Argued: December 8, 2010.
Decided and Filed: April 21, 2011.
Appeal from the United States District Court for the Western District of Michigan, Janet T. Neff, J.
ARGUED: Jacob H. Huebert, Columbus, Ohio, for Appellant. Nils R. Kessler, Assistant United States Attorney, Grand Rapids, Michigan, for Appellee. ON BRIEF: Jacob H. Huebert, Columbus, Ohio, for Appellant. Mark V. Courtade, Assistant United States Attorney, Grand Rapids, Michigan, for Appellee.
Before: MARTIN, NORRIS, and COOK, Circuit Judges.
Matthew Woodard pleaded guilty to the manufacture of 1,000 or more marijuana plants, an offense that carries a mandatory minimum sentence of ten years' imprisonment. At sentencing, the district court calculated an offense level of 25 and a criminal history category of III. The district court departed upward two levels to a criminal history category of V — resulting in a guidelines range of 120-125 months. The court then addressed the 18 U.S.C. § 3553(a) factors and granted an upward variance, sentencing Woodard to 180 months' imprisonment. Woodard appeals, contending that the district court erred by (1) departing upward based on actions that formed part of the same course of conduct as the offense of conviction; (2) failing to explain its placement of Woodard's criminal history at category V rather than IV; and (3) imposing a substantively unreasonable sentence. We affirm.
Woodard first presses his view that the court improperly considered conduct pertaining to his offense of conviction when granting an upward departure for criminal history. Woodard focuses on two factors in particular: his use of his friend Chris Brown as a straw man to purchase real estate on his behalf — including the property used for the marijuana-growing operation — and his pressing Brown to "plead the [F]ifth" when authorities questioned him. Because defendant's counsel failed to object at the sentencing hearing, we review under the well known plain-error standard. See United States v. Blackie, 548 F.3d 395, 398-99 (6th Cir. 2008).
Assuming for analysis purposes that these actions were indeed part of the same course of conduct as Woodard's offense, we agree that the district court erred in considering them in departing upward. Section 4A1.3(a)(1) permits an upward departure "[i]f reliable information indicates that the defendant's criminal history category substantially under-represents the seriousness of the defendant's criminal history or the likelihood that the defendant will commit other crimes." U.S.S.G. § 4A1.3(a)(1). In describing the type of conduct that may merit such a departure, the guidelines repeatedly emphasize the defendant's past conduct, directing the court to consider various types of " [p]rior similar misconduct," " [p]rior similar adult criminal conduct," and " [p]rior sentence(s)." Id. § 4A1.3(a)(2) (emphasis added). The guidelines define "prior sentence" as "any sentence previously imposed upon adjudication of guilt . . . for conduct not part of the instant offense." Id. § 4A1.2(a)(1) (emphasis added).
Consistent with these guidelines provisions, this court held in an unpublished opinion that "[i]f a criminal act was part of the . . . same course of conduct . . . as the offense of conviction, then, as a matter of law, it was an impermissible ground upon which to base a criminal history departure." United States v. Washburn, No. 94-6292, 1995 WL 351331, at *2 (6th Cir. June 9, 1995) (per curiam) (third alteration in original) (internal quotation marks and citation omitted). This rationale accords with the manner in which this court calculates the baseline criminal history category before considering a departure — excluding from consideration conduct that formed part of the instant offense. See United States v. Tilford, 85 Fed.Appx. 516, 518-20 (6th Cir. 2004) (determining whether criminal history was properly calculated based on whether aiding and abetting was part of instant offense or a prior sentence); United States v. Hicks, 4 F.3d 1358, 1362-63 (6th Cir. 1993) (finding state cocaine conviction properly included in criminal history calculation because it was a prior offense unrelated to the present charge). None of this, of course, constrains a district court's broader authority to consider various factors under § 3553(a). See United States v. Tristan-Madrigal, 601 F.3d 629, 635 (6th Cir. 2010); United States v. Herrera-Zuniga, 571 F.3d 568, 589 (6th Cir. 2009).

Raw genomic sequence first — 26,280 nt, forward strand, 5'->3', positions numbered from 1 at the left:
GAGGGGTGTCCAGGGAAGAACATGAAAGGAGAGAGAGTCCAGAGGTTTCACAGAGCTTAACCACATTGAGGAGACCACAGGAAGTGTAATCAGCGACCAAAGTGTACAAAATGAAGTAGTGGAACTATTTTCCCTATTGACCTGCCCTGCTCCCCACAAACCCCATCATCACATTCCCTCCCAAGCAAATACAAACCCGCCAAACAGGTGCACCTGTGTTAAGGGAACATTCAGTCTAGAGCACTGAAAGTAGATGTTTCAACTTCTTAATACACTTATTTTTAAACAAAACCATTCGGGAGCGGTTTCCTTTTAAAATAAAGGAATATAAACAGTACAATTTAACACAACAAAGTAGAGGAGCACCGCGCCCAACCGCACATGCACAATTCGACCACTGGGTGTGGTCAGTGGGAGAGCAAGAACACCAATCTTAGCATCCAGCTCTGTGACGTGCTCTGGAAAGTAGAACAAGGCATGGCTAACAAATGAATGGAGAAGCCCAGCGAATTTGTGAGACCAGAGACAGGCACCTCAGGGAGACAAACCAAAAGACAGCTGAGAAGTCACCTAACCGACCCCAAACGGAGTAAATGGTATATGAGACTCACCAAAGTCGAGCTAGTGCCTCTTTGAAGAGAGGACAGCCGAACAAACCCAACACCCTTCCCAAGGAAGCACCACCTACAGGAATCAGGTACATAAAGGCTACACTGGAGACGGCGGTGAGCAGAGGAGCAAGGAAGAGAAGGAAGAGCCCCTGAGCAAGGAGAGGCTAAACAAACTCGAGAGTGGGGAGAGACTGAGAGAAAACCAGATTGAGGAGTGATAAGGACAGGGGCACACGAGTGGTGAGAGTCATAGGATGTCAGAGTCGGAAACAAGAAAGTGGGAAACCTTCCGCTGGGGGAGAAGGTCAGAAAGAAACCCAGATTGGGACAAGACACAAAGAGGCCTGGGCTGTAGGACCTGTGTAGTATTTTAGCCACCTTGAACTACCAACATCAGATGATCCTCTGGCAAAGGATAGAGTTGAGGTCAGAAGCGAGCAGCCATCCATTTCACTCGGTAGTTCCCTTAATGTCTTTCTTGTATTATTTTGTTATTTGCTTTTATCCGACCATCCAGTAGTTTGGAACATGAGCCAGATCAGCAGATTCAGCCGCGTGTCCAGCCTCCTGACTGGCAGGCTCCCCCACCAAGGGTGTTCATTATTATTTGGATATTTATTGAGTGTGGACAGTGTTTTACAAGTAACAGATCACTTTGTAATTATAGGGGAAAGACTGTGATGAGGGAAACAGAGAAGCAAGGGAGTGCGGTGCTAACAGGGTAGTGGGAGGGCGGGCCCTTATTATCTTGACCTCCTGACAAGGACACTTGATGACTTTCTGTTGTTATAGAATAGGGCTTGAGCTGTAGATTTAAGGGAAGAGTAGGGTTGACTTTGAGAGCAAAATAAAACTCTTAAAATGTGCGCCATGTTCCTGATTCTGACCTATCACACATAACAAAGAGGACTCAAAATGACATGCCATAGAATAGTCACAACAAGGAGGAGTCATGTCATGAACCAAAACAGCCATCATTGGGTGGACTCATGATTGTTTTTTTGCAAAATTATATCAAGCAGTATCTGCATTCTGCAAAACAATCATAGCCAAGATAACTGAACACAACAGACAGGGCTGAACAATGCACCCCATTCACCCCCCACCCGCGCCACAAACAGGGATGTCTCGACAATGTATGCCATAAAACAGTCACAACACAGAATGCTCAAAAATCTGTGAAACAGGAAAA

Woodard's argument fails under plain-error review, however, because he cannot show an impact on his substantial rights. "A sentencing error affects a defendant's substantial rights when there is a reasonable probability that, but for the error, [he] would have received a more favorable sentence." United States v. Wilson, 614 F.3d 219, 223-24 (6th Cir. 2010). No such probability exists here. Besides the two challenged factors, the district court relied on numerous other justifications for its upward departure:
His criminal history offenses include larceny, drags, violence, he's violated probation on numerous occasions, many, many traffic violations, 19 misdemeanors in ten years. He's never spent more than 30 days in jail by his own . . . admission. Then we have all of these reports of domestic violence, and the recitation in paragraph 84 [of the PSR regarding anger-related issues] which just goes on and on and on and includes his participation in a confrontation that ended up with someone being killed. There's report of his driving his car into another vehicle on a couple of occasions, intimidating witnesses or intimidating people who would complain about his conduct.